Project: Apartment in Vanchiglia District
Architects: PlaC Architecture
Location: Turin, Italy
Area: 110 mq
Photo Credits: Luis Aniceto
This apartment is located in an early 1900s residential building in the heart of the Vanchiglia district in Turin and is the home of a young Italian/Argentinian couple.
The apartment had been uninhabited for many years, the original plan was composed by a large entrance corridor that divided in half the space, on both sides you could find the living room, a kitchen, two bedrooms and small and narrow bathroom.
The new layout was designed as to keep all the services spaces such as: entrance, storage room, two bathrooms, kitchen and bookshelf in central unit, by doing so the living room and bedroom gained as much floor area as possible.
The project was realized for a young professional that carries out some of her business from home, and for this precise reason the entrance is separated from the studio and acts both as waiting room as well as distribution space.
To grant future rearrangements the wall separating the entrance from the technical corridor was realized in drywall, allowing it to be removed without heavy work, and by doing so connecting the two bedrooms. Another key point of the project was natural lighting. In order to allow natural light in the central part of the unit, the fixtures along the perimetrical walls never touch the ceiling, the portion left is closed by a glass partition. By doing so natural light passes from the south facing living room, to the inner spaces of the home.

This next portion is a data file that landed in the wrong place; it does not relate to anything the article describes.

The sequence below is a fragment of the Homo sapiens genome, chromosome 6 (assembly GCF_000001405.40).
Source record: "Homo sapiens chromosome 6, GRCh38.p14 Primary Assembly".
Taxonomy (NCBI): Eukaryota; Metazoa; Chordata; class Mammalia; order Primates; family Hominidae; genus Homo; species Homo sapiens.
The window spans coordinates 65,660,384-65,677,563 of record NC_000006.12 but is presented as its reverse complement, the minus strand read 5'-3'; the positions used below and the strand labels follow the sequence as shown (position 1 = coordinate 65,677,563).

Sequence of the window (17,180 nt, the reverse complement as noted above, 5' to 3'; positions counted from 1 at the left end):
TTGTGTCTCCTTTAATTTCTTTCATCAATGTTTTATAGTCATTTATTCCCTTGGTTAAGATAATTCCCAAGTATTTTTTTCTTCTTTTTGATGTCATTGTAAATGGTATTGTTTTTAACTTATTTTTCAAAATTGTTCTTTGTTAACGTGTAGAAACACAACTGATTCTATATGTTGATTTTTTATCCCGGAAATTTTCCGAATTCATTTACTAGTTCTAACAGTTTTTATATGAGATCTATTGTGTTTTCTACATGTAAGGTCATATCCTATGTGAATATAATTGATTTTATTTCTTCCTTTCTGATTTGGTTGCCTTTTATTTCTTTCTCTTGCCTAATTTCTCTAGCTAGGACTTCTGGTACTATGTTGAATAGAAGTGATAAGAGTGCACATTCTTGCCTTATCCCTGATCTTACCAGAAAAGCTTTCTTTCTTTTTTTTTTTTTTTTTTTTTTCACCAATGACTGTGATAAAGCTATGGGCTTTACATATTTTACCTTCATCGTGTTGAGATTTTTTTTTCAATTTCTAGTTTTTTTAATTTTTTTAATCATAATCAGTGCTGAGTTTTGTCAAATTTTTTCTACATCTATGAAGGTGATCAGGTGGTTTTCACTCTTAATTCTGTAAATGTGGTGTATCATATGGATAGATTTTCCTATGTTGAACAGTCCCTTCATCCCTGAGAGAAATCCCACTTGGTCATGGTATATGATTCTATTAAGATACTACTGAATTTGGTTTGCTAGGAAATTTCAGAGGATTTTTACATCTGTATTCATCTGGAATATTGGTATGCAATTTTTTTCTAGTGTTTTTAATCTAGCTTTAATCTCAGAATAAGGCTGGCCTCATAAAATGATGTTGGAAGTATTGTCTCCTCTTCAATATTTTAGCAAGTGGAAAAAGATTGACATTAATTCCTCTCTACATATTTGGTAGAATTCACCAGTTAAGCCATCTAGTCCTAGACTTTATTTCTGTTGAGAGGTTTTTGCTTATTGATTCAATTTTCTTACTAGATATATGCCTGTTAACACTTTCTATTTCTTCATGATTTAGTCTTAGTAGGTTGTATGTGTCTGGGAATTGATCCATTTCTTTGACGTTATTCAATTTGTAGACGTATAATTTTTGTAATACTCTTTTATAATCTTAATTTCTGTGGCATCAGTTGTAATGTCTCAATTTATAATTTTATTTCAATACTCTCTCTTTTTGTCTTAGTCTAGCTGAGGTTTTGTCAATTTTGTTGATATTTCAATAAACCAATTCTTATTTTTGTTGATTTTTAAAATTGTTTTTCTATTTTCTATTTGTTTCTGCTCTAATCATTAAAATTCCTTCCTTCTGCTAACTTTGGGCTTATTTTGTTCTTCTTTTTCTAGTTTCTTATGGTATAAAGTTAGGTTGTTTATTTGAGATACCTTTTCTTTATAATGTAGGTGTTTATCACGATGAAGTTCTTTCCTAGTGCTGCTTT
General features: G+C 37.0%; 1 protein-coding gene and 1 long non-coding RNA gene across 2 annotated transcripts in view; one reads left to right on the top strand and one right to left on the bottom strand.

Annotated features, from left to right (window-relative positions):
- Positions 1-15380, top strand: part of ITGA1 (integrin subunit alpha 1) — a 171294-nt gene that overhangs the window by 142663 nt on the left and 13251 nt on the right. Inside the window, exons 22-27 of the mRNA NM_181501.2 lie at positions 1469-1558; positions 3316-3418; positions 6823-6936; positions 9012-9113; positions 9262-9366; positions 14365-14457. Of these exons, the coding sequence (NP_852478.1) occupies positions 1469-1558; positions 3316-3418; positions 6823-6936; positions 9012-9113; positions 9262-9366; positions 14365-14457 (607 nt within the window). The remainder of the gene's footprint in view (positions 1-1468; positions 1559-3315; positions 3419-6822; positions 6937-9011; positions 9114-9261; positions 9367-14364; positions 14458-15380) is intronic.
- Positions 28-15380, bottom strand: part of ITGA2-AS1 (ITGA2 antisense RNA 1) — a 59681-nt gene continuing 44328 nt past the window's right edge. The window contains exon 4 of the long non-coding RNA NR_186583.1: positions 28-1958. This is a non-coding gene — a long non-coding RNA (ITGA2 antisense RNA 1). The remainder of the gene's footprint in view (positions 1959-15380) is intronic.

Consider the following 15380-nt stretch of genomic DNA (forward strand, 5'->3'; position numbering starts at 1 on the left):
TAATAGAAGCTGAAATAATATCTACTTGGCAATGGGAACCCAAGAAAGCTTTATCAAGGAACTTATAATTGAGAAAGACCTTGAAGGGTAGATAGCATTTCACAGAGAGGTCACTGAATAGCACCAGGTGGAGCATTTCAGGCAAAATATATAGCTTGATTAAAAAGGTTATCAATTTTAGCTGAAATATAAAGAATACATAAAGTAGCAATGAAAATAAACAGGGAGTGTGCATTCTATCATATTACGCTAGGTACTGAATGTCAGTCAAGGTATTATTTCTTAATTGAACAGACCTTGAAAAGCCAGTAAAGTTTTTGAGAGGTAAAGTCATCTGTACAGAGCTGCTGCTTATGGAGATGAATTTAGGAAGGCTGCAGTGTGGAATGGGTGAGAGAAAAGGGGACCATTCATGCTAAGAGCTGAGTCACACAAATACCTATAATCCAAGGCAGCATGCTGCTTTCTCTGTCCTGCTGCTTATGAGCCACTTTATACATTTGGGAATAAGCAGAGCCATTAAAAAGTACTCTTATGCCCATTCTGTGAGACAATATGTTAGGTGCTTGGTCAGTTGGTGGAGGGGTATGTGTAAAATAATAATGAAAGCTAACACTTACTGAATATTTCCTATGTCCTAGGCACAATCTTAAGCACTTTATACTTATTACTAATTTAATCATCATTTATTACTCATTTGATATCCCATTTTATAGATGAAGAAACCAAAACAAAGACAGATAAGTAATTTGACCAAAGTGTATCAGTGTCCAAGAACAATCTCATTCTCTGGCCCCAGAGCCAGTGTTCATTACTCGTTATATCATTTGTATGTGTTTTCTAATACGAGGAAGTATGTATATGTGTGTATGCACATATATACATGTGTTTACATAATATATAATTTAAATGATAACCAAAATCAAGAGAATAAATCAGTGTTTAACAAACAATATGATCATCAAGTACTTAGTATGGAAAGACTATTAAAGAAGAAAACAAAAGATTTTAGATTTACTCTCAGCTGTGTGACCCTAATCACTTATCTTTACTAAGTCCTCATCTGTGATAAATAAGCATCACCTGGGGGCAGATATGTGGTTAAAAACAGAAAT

The apartment was conceived as a continue unicum, and for this specific reason full light doors were installed, granting a sense of continuity to the spaces.
The distributive subdivision of the hosted functions is strengthened by the flooring materials.
For the central strip of services, it has been decided to use a cement-based resin in contrast with the aligned parquet flooring of the living area and bedrooms. The kitchen, on the other hand, has a grit floor —original from the house, recovered, smoothed and rested— from which the colors used for the interior furnishings have been sampled.